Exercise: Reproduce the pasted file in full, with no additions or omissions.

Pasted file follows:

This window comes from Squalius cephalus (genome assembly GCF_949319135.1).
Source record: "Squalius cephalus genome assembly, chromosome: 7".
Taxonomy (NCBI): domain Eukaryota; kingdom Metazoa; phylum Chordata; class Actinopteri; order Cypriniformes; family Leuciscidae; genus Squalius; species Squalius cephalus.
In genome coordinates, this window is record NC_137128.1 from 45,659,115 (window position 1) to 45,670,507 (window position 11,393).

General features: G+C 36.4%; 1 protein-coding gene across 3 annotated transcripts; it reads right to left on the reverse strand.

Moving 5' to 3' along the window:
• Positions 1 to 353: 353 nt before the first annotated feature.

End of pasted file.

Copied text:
This window comes from Squalius cephalus (genome assembly GCF_949319135.1).
Source record: "Squalius cephalus genome assembly, chromosome: 7".
Taxonomy (NCBI): domain Eukaryota; kingdom Metazoa; phylum Chordata; class Actinopteri; order Cypriniformes; family Leuciscidae; genus Squalius; species Squalius cephalus.
In genome coordinates, this window is record NC_137128.1 from 45,659,115 (window position 1) to 45,670,507 (window position 11,393).

General features: G+C 36.4%; 1 protein-coding gene across 3 annotated transcripts; it reads right to left on the reverse strand.

Moving 5' to 3' along the window:
• Positions 1 to 353: 353 nt before the first annotated feature.